The Iowa caucuses were last night, and the outcome was largely as one expected. Senator Ted Cruz (R-TX) defeated failed casino owner Donald Trump and the rest of the GOP field of wannabes. On the Democratic side, Hillary Clinton won in a photo-finish, defeating Senator Bernie Sanders of Vermont, who is not even a registered Democrat, is 74, and a socialist Jew with a Brooklyn accent. The lessons here are that organization wins and that the Clinton campaign may actually be as dysfunctional as it was in 2008.
Mr. Cruz won with 27.7% of the vote, good enough to win 8 delegates to the national convention. Mr. Trump’s 24.3% scored him 7 delegates, and Mr. Rubio’s 23.1% earned him 7 as well. Rounding out the field, Dr. Ben Carson won 3 delegates with 9.3% of the vote, Rand Paul’s 4.5% and Jeb Bush’s 2.8% resulted in 1 delegate for each of them. The others won no delegates. It will take 1,237 to get the nomination. This is going to go on for a long time yet.
Roger Stone, a longtime political adviser to Trump who left the campaign in August, said Trump had the supporters, but he couldn’t make them caucus-goers. “Trump created a large enough pool of people to win the Iowa caucuses and unfortunately his campaign was unable to convert them to voters.” He underperformed compared to his polling numbers. Meanwhile, local experts say that Mr. Cruz had the best get out the vote effort and organization the state GOP had ever seen.
Several of the GOP candidates are now losing their viability. Chris Christie, John Kasich, Carly Fiorina, Mike Huckabee and Rick Santorum are going nowhere. Since the New Hampshire primary is just a week away, there probably isn’t any point in quitting before that, but there is very little reason to stay in unless one of them can garner 20% or more of the vote there.
On the Democratic side, the vote count is difficult to determine because of the variant of the alternate vote system used. The score, however, is best measured by “state delegate equivalents,” which are basically predictions of who will attend the statewide party convention. That convention will choose delegates to the national nominating convention. With one more precinct to report, Mrs. Clinton had secured 699.57 state delegate equivalents and Senator Sanders has been awarded 695.49. Martin O’Malley got 7.68 and has suspended his campagin. The single outstanding precinct has 2.28 SDEs at stake. In other worse, Mrs. Clinton won by the thinnest of margins.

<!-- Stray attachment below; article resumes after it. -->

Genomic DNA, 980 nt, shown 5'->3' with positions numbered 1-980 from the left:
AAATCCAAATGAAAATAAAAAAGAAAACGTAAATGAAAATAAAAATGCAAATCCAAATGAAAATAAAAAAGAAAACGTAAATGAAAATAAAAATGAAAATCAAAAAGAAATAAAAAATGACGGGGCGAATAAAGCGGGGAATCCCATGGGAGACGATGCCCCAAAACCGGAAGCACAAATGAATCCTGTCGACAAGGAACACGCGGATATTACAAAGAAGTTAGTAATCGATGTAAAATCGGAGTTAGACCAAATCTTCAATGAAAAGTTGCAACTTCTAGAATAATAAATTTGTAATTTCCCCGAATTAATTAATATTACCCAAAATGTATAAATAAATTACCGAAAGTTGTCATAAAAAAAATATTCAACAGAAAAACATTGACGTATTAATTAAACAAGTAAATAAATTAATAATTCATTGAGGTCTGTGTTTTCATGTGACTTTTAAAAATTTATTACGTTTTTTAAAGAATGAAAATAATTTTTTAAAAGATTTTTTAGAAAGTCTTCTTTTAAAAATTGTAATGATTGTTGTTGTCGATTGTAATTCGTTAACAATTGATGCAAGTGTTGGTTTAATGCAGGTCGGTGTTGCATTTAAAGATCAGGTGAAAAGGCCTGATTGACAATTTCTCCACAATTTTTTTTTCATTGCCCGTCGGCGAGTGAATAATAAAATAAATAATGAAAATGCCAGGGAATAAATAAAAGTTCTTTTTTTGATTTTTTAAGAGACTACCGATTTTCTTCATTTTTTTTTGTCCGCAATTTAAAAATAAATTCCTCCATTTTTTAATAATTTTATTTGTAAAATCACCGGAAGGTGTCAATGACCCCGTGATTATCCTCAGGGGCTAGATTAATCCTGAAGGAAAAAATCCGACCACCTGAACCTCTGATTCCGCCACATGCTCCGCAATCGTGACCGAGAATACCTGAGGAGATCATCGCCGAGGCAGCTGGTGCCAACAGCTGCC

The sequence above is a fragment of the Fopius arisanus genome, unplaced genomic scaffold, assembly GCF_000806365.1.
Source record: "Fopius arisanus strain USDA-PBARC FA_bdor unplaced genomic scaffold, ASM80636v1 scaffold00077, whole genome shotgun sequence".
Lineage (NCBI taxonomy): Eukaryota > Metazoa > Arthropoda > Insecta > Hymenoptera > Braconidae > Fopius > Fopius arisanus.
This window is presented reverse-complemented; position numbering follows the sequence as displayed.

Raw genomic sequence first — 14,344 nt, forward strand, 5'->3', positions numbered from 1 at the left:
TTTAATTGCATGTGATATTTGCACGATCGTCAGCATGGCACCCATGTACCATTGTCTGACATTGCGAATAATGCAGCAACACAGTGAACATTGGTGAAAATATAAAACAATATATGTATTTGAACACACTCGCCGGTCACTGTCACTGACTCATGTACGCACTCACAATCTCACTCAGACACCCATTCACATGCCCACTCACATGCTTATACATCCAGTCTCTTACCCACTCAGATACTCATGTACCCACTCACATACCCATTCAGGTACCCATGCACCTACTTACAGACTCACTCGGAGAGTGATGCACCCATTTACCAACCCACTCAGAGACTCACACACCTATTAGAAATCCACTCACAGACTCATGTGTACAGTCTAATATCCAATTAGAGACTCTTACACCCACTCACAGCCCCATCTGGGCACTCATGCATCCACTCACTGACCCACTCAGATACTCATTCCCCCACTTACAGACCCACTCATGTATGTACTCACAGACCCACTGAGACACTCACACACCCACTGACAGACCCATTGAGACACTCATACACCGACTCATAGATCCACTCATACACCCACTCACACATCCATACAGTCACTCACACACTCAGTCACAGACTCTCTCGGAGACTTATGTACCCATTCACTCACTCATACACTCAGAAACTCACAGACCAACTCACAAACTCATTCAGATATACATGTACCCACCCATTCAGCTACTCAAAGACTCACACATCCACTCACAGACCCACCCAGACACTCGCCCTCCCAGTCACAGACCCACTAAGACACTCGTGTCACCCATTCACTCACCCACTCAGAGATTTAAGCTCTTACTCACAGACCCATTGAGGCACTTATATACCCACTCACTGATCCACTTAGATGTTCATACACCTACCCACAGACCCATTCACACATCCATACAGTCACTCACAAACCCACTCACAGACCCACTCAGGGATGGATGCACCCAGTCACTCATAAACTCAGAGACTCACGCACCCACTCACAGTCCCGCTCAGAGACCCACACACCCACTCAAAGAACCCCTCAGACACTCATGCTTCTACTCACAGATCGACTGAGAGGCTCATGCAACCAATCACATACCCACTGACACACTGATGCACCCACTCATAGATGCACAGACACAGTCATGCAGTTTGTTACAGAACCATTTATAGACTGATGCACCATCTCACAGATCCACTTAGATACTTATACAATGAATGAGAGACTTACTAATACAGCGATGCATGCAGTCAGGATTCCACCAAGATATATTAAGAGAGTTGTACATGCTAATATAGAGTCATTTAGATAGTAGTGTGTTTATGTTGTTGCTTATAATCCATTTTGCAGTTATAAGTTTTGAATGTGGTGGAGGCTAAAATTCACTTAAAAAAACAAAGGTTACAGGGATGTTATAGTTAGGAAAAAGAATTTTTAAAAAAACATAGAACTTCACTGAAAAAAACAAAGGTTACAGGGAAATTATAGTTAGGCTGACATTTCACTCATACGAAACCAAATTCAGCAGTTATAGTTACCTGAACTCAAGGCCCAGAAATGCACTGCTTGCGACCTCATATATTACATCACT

In a general election, the thinnest of margins or a landslide makes no difference. In an American nominating race, margins matter a great deal. Mrs. Clinton was snakebit whens he lost to Barack Obama in Iowa in 2008, and had she finished second in Iowa this time, a similar situation would exist — the inevitable candidate lost. She won, and her people are putting a check mark by it and moving on.
However defeating Mr. Sanders by a small fraction of a percentage point ought to give them pause and fill them with shame. Mr. Sanders has no business running so strongly. One is simply astonished that he is even close. His strength is a direct reflection of the Clintonista camp’s failures. He will likely win in New Hampshire, while she can win in South Carolina, and Nevada is up for grabs, depending on organization.
Then, the nation comes to Super Tuesday, where he can run up delegates while losing thanks to proportional representation. If he can win a few states by large margins in such a situation while losing by small margins, he will have replicated the Obama 2008 campaign’s success.
This journal remains convinced that the race in November will come down to Mr. Trump against Mrs. Clinton. Nothing happened yesterday that changes that prediction. Mrs. Clinton will be saved by the superdelegates and party machinery antics, and Mr. Trump will do much better in primaries than in caucuses, where he still manages a quarter of the vote despite a weak ground game.